Jake Stoneburner   TE/WR   Ohio St   




Jake has the size, speed and quickness to play more than one position for the team that drafts him.  He has the athletic ability to adjust to the ball in the air and make the catch.  He is clutch on third downs and his route running is more mature, precise and consistent than most receivers coming out in the draft.  He shows on film to possess terrific quickness in and out of his breaks and intelligence in how to set up his opponent to get the most out of his ability to free himself up on critical downs.  Because of his quickness and explosiveness off the line, Jake gets open more than the average receiver or tight end in the red zone and end zone.  He understands zone coverages and is a match-up nightmare when he plays on the outside or in the slot.  Because of Jake's size, people want to make him play a position that stunts his athletic talent.  Jake is not a tight end.  Jake is not an H-back either.  Jake’s impact position at the NFL level is as a wide receiver -- that is where he is the most comfortable, mentally and physically.  He has the same talent to run routes and catch the ball as Eric Decker, WR Broncos.



Because of his size, Jake has been forced to play too many different positions.  The truth is, all this kid wants to do is run routes and catch the ball.  He really doesn't want to block and, if you use him all over the place in different positions, he thinks too much which slows him down and lessens his ability to impact.  He wants to catch the ball and run routes; he is not Aaron Hernandez.  Moving him around and using him as a tight end has not allowed him to show off his true receiver skills, but if you look at the tape closely, you will see outstanding receiver ability.  Don't bother looking at his blocking -- even though he gives the effort, he lacks the passion for this skill.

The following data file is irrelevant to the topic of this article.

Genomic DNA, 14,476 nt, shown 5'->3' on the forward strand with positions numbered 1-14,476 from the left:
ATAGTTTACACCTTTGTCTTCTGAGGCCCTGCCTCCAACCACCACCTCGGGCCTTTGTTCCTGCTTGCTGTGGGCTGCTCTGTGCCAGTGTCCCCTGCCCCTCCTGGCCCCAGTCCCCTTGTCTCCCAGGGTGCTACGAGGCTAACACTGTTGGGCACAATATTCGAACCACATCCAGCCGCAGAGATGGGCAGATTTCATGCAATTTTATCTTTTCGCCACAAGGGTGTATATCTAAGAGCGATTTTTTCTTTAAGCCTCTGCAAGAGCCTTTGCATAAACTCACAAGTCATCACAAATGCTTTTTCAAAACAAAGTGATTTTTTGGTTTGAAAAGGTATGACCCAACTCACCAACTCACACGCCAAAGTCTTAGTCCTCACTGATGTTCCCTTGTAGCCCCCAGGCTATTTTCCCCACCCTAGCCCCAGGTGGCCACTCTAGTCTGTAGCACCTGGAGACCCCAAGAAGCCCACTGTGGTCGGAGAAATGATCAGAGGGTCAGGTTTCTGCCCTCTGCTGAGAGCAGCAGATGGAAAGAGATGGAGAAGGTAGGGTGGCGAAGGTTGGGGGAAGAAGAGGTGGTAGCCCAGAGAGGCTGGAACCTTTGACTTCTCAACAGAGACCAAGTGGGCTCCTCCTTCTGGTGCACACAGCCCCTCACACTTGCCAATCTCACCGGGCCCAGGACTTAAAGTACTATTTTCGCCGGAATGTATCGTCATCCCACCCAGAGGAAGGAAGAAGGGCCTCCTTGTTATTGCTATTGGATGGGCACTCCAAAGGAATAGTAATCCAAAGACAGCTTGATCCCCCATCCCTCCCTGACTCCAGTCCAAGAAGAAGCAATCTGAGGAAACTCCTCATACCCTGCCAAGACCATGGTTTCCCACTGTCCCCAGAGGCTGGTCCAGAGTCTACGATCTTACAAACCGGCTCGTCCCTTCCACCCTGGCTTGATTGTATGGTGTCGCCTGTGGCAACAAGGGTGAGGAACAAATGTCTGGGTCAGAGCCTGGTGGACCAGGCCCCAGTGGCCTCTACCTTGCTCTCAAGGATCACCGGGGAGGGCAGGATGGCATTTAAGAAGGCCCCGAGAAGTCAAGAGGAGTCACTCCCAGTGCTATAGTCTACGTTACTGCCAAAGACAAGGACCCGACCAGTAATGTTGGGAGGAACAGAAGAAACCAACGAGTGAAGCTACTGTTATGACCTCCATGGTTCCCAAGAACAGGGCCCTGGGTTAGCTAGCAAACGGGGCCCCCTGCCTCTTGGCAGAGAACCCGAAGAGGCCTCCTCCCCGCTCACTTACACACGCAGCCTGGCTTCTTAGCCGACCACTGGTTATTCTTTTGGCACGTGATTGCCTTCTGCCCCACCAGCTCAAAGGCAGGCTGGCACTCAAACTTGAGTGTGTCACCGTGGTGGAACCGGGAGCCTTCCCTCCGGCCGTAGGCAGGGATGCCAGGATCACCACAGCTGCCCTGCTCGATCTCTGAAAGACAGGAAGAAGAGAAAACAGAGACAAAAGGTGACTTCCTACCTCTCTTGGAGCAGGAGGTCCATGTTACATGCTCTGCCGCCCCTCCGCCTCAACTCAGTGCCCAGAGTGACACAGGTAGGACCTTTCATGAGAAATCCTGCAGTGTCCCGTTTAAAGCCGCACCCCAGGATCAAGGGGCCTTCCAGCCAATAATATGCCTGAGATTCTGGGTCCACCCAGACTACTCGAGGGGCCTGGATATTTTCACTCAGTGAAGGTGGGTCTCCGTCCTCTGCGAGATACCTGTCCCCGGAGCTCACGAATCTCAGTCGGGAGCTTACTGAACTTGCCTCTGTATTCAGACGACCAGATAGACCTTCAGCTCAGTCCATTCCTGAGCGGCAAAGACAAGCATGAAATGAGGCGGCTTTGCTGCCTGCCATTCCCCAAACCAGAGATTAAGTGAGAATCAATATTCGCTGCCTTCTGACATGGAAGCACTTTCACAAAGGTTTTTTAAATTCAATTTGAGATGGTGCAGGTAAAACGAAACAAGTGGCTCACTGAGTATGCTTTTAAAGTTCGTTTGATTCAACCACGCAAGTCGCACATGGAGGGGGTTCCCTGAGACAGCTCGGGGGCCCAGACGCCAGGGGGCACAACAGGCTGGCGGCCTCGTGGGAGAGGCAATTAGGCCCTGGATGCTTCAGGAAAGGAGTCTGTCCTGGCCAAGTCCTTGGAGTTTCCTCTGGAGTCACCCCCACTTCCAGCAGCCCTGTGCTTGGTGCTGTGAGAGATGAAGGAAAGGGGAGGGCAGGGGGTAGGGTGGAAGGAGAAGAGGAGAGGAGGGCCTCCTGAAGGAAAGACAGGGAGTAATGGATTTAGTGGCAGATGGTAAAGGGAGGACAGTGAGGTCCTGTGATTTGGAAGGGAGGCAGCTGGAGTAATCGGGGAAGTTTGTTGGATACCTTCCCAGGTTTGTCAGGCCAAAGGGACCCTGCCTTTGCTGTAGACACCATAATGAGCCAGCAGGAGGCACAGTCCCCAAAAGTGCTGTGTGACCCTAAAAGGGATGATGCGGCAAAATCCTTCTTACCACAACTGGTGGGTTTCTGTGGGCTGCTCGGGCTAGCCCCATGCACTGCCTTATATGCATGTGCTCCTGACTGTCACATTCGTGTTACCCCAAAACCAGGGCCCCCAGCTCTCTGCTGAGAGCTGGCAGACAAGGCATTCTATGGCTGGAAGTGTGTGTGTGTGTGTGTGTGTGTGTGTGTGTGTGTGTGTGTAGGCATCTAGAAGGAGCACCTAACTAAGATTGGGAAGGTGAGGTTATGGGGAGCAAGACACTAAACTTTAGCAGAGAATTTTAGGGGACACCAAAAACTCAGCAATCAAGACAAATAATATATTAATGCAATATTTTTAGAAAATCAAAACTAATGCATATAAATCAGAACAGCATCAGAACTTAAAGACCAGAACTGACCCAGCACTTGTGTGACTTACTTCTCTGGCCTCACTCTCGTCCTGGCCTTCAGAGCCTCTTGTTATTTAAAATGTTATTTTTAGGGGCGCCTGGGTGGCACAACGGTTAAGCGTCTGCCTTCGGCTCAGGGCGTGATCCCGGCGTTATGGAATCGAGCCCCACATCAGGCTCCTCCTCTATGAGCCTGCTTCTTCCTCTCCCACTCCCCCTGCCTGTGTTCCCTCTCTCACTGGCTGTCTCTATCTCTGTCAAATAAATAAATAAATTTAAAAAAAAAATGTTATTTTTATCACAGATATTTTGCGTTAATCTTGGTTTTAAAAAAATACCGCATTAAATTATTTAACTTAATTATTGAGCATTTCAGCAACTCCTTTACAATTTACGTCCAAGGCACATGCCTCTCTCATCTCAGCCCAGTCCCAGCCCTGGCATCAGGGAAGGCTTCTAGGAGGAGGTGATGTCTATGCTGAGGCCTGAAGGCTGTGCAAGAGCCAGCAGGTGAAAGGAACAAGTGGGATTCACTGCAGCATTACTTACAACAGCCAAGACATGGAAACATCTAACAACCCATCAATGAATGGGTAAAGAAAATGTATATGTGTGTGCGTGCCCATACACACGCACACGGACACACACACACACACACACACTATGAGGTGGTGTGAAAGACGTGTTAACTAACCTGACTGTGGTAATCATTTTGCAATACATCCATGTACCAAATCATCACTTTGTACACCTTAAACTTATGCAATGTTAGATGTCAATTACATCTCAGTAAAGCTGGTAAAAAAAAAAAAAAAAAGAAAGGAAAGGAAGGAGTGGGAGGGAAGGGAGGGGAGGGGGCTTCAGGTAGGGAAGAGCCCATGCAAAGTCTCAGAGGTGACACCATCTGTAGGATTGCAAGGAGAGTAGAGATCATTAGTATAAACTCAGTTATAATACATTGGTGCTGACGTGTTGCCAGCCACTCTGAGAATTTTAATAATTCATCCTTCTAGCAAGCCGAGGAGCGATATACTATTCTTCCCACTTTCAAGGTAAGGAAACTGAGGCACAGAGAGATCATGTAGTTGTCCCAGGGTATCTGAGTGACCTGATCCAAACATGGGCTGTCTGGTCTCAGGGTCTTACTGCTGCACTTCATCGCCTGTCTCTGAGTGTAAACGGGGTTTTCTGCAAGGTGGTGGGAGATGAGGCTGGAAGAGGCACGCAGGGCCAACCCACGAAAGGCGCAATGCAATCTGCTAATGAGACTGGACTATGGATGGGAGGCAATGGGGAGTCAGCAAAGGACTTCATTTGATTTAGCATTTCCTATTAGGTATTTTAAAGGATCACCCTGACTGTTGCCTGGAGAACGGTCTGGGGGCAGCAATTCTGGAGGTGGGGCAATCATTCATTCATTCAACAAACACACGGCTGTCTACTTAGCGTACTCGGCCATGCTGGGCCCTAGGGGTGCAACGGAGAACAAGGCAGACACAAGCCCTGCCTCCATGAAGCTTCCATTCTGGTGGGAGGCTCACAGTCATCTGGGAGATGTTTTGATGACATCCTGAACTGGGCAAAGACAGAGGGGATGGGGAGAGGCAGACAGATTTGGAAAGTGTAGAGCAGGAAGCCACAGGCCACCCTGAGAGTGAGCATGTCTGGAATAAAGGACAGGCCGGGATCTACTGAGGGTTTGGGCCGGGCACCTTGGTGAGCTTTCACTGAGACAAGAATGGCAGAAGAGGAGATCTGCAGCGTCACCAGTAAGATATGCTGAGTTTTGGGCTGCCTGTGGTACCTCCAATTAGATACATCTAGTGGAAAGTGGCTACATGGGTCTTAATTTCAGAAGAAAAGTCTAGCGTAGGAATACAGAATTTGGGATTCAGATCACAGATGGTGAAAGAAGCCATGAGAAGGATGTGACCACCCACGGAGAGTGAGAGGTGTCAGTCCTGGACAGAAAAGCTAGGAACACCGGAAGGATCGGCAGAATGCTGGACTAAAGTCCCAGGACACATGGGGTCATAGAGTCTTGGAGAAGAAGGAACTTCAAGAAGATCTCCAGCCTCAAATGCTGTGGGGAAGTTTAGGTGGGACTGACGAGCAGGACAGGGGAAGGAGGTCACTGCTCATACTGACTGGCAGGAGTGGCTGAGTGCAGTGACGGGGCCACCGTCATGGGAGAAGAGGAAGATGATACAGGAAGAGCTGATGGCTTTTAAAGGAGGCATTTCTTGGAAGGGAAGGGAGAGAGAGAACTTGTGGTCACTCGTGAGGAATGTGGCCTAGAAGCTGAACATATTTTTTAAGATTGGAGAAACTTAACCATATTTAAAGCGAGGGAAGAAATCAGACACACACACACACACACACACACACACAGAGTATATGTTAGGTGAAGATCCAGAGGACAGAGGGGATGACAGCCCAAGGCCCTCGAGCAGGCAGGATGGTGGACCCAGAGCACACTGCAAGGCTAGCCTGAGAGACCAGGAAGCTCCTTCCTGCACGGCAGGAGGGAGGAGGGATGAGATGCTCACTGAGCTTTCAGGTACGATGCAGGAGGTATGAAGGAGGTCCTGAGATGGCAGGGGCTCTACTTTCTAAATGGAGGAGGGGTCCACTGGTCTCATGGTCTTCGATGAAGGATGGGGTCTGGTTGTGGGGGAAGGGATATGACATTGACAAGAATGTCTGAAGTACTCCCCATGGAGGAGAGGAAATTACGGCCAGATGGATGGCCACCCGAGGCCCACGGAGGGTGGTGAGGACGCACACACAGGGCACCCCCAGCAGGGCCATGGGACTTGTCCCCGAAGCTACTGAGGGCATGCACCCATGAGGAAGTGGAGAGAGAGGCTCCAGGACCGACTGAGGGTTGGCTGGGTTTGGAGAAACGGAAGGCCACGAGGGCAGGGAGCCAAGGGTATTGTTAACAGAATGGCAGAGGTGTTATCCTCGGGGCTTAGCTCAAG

I understand how teams and coaches can look at Jake and think automatically that he would be an excellent tight end because of his size and athletic ability, but when you see him run just one route and catch the ball, you will appreciate his fluidity, quickness and soft hands.  When you see that type of talent, you want the ball to be thrown to this kid more than two or three times in a game.  You want at least ten passes thrown his way, which means no 3-point stance for this kid.  Free him up to run routes and catch the ball because that's what he does the best. This kid has #2 wide receiver skills and, with the right quarterback, could be a #1 wide receiver.  As far as drafting Jake to be your tight end or even your pass catching tight end, I think that's being short-sighted.  His pass catching and route running skills are too valuable to not have him on the field on every down.  He will be excellent with his hand off the ground against smaller cornerbacks or as your motion receiver and a focal point of your passing game plan. At least that's what I see.  I know Jake will not be drafted until the later rounds of this draft.  No Senior Bowl, no Shrine game and a combine that was just ok, but you turn on the film and watch him catch just one ball and run just one route and you see the obvious talent oozing off the screen just waiting to show everyone what he really can do on the football field.  All Jake wants to do is run routes and catch the ball.  So I say let him, and stop making him play all these different positions that force him to think, block and wait for his shot as the 3rd or 4th option in the passing game plan.  Let him play the position that makes him the 1st or 2nd option in your passing game plan.  Let him be a receiver because if you do, he will be outstanding.


Drew "The B.S. Detector" Boylhart